An Ode to Body Positivity

A 2019 study found that 65% of men and 87% of women compare themselves to the people they view on social media. Out of these numbers, 37% of men and 50% of women view their bodies critically. This is an unfortunate, yet unsurprising, statistic; social media is inherently harmful to our mental health and the way that we view ourselves. The original intent of social media was to foster relationships through communication. However, what was designed with the commendable intent to once connect people across the globe, has transformed into a toxic community of comparison.

As Emma Chamberlain so astutely puts it, “Comparison is the devil.” It can be difficult to think that you are good enough when your social media feed is filled with a never-ending supply of thin, tall, models with flawless complexions. I myself can attest to spending hours aimlessly poking and prodding at my body, wishing I looked like women that have reached unattainable standards of beauty. But, that’s exactly what they are, unattainable. The men and women we compare ourselves to often have an entire army of hair, makeup, and editing teams - not to mention the thousands spent on cosmetic surgery, only to claim an all-natural look.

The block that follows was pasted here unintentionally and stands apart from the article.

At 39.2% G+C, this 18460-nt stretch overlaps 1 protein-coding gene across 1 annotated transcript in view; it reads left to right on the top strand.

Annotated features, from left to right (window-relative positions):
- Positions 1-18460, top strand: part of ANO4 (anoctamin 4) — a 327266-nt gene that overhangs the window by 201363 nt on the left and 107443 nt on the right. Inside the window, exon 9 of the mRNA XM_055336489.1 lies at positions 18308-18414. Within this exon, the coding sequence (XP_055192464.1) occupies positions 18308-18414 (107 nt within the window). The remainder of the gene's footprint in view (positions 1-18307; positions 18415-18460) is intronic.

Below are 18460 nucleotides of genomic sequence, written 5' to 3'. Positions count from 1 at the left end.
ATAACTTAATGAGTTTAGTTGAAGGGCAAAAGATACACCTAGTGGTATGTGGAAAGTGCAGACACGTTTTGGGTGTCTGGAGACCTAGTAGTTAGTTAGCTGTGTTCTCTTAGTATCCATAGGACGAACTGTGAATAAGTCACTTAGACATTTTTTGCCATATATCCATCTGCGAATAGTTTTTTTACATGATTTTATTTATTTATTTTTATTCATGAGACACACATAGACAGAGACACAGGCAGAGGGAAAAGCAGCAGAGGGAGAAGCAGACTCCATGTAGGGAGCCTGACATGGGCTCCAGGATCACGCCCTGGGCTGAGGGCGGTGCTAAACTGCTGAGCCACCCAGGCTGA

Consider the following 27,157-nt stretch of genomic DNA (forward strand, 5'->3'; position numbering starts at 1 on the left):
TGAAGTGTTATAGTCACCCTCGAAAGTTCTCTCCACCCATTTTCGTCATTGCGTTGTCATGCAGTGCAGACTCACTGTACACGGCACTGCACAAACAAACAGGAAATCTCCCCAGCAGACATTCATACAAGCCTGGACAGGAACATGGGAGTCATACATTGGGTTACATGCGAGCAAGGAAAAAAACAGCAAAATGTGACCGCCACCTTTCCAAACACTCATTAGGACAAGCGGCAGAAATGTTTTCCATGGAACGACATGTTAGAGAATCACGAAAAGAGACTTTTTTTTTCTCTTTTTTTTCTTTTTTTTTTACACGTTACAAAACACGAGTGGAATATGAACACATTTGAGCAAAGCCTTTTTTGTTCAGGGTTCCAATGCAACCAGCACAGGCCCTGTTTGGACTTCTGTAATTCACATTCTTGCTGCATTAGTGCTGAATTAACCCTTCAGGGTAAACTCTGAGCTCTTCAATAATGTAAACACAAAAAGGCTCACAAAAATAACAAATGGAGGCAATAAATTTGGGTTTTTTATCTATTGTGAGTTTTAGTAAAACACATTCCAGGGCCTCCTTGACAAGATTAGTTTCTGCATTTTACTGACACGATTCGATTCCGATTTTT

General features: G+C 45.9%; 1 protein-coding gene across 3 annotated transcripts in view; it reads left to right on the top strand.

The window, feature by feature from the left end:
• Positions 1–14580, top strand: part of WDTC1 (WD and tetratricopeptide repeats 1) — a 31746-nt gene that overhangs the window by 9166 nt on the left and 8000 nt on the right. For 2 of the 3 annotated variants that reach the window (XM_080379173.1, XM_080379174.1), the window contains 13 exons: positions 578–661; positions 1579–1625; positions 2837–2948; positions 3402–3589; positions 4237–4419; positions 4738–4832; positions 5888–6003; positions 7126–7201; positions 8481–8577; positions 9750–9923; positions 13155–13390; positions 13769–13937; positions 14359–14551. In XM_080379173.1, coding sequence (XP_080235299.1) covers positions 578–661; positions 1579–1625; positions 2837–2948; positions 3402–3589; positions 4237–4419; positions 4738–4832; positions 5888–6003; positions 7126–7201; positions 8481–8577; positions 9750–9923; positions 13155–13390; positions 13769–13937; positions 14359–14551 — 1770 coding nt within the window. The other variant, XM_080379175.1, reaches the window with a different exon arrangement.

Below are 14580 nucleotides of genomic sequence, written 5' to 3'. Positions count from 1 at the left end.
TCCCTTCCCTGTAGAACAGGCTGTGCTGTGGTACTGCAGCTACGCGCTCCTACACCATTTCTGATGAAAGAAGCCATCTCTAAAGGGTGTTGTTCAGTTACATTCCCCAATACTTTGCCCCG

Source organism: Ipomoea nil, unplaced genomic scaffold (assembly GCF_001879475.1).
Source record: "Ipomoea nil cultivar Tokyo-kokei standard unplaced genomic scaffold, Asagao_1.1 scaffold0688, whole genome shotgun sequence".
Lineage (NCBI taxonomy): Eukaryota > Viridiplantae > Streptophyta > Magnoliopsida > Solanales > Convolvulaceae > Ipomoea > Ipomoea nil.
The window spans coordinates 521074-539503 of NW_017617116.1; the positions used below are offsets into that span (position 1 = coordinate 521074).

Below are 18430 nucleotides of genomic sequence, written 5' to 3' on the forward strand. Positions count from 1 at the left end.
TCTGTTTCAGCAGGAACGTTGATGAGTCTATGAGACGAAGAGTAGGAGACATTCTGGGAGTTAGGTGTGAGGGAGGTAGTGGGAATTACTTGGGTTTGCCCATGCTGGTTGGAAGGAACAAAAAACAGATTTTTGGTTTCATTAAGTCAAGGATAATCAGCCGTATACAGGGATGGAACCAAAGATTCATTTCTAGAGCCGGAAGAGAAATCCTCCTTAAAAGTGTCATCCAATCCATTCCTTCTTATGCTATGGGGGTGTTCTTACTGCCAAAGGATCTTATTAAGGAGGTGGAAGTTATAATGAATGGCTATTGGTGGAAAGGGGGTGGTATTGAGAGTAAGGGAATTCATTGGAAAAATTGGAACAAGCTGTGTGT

As unhealthy as it is to look at these models and know that no matter what I do I’ll never obtain certain societal standards, it’s almost addictive to keep scrolling, by doing so only strengthening the algorithm to expose more of Instagram’s endless supply of beauty, and the vicious cycle continues. Interacting with one influencer’s photo and having ten more appear is comparable to Hercules cutting off Hydra’s head and having two more appear in its place, and it is just as dangerous.

I’ve been active on social media for about five years, and to this day, accepting my own beauty is something I continue to struggle with. It takes a considerable amount of willpower to steer oneself away from fad diets and detox teas when they’re marketed as the key to looking like the model advertising them. Something I have learned over the years, however, is that social media is arbitrary and only has as much meaning as you give it. We’ve given a hugely significant meaning to how others view us on social media, when it is an entirely arbitrary concept of worth. Likes, comments, and followers, are virtual ways of measuring our own value, but they don’t have to be. When it comes down to it, praise on social media is a socially constructed concept, and it absolutely does not indicate a person’s value.

At University, I live with a group of six other girls, so I’ve learned firsthand just how terrible social media can make its users feel. It is a common occurrence to hear someone in the house speak poorly about their own appearance or self-worth and being met with coos of reassurance. When one of us comforts another because they feel down about their appearance, we really do mean it, but we can’t seem to take our own advice. We simultaneously lift each other up while secretly putting ourselves down for the same reasons.